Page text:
Messed-Up Math in Hong Kong's Roaring Office Property Market
(Bloomberg) -- Hong Kong’s gleaming office towers may be some of the world’s worst investments, judged by their rental yields compared with government bonds. The buyers that matter most don’t really care.
Chinese investors with an insatiable appetite for trophy assets have continued to stoke the prices of Hong Kong skyscrapers to stratospheric levels, pushing the yields from office rents to the lowest in more than 30 years. The former British colony is the only major market in the world where the rental return is lower than the 10-year U.S. Treasury bond.
“It shows investors don’t really do this math,” said David Ji, head of research and consultancy for Greater China at property firm Knight Frank LLP. “There are a group of people who don’t care,” he said, adding that some may view the market differently.
Investors from China have been a formidable force in Hong Kong’s office market, accounting for more than half of the big-ticket deals since 2015. Even capital controls may not be an impediment to would-be buyers, especially those who already have money offshore.
A unit of China Taiping Insurance Group bought a newly-built office tower in the North Point district this year for what the South China Morning Post reported was a record for the area. A consortium of Chinese and Hong Kong investors paid $5.2 billion for a 73-story tower called The Center, in the biggest ever office deal.
Yields are among the world’s lowest despite rents being sky-high, with Hong Kong rated the most expensive office market, ahead of London’s West End, by CBRE Group Inc.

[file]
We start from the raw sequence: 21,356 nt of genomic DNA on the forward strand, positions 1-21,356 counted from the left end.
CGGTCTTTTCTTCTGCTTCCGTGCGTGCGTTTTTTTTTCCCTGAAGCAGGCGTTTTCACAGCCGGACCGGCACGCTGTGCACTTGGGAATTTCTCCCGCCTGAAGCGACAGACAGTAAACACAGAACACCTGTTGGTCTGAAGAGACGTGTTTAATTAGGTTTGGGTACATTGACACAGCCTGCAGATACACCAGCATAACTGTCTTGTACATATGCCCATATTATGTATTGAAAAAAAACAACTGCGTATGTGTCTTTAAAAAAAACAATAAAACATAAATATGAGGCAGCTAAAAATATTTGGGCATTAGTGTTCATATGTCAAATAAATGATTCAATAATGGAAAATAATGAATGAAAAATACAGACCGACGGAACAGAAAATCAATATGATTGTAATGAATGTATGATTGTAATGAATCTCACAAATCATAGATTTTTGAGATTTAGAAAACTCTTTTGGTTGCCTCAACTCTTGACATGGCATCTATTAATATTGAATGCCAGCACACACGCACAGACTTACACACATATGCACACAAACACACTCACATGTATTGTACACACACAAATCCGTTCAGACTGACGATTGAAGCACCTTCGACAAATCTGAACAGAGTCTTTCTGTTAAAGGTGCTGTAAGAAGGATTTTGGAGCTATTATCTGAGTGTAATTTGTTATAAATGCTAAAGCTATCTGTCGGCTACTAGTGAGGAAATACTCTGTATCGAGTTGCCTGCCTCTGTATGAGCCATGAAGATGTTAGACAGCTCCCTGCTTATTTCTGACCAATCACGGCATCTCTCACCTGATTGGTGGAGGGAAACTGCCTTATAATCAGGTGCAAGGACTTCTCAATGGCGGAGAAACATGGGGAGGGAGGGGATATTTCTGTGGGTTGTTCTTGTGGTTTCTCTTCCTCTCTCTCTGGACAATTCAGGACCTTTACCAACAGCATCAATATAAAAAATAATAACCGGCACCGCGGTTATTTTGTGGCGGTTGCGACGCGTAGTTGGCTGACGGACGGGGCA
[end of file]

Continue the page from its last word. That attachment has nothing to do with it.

Among the 13 big office building purchases since 2015 in Hong Kong -- each valued at over HK$5 billion ($640 million) -- seven of the buyers were from China, compared with six from Hong Kong, according to CBRE. Chinese investment in commercial property in the city increased 147 percent in the first half of 2018 from a year earlier, compared to declines in the U.S., U.K., Australia and Southeast Asia, the property company said.
“If a business occupier wants to secure quality space for the long term, you have to pay a premium, which is going to explain why yields look so low,” said Simon Smith, who heads Savills Research & Consultancy. “End-users tend to overpay a bit to secure space for the next 20-30 years, because availability is such an issue in Hong Kong."
Some local investors are selling. Li Ka-shing’s CK Asset Holdings Ltd., which sold The Center, is buying overseas assets including UBS Group AG.’s headquarters in London.
Hong Kong investors are likely to keep favoring properties in high-yielding cities such as London as they diversify against the risk of a potential price correction at home, according to Patrick Wong, of Bloomberg Intelligence. Buyers “have mostly been mainland investors who simply want to park some money in a familiar city to diversify their risks, and don’t care about the return as much, which further drives down the yield,” he said.
So how does this party play out? Some think we may be at a turning point. JPMorgan Chase & Co. said yields have very likely reached the bottom and will start to climb because rents will rise faster than building values. Some think an external shock may be needed before property prices plunge and yields jump.
“Eventually economic gravity kicks in, or, as is more common in Hong Kong, some external event upsets the apple cart,” said Smith, of Savills. “The Hong Kong market traditionally doesn’t really bleed out -- it falls steeply or it keeps going up.”
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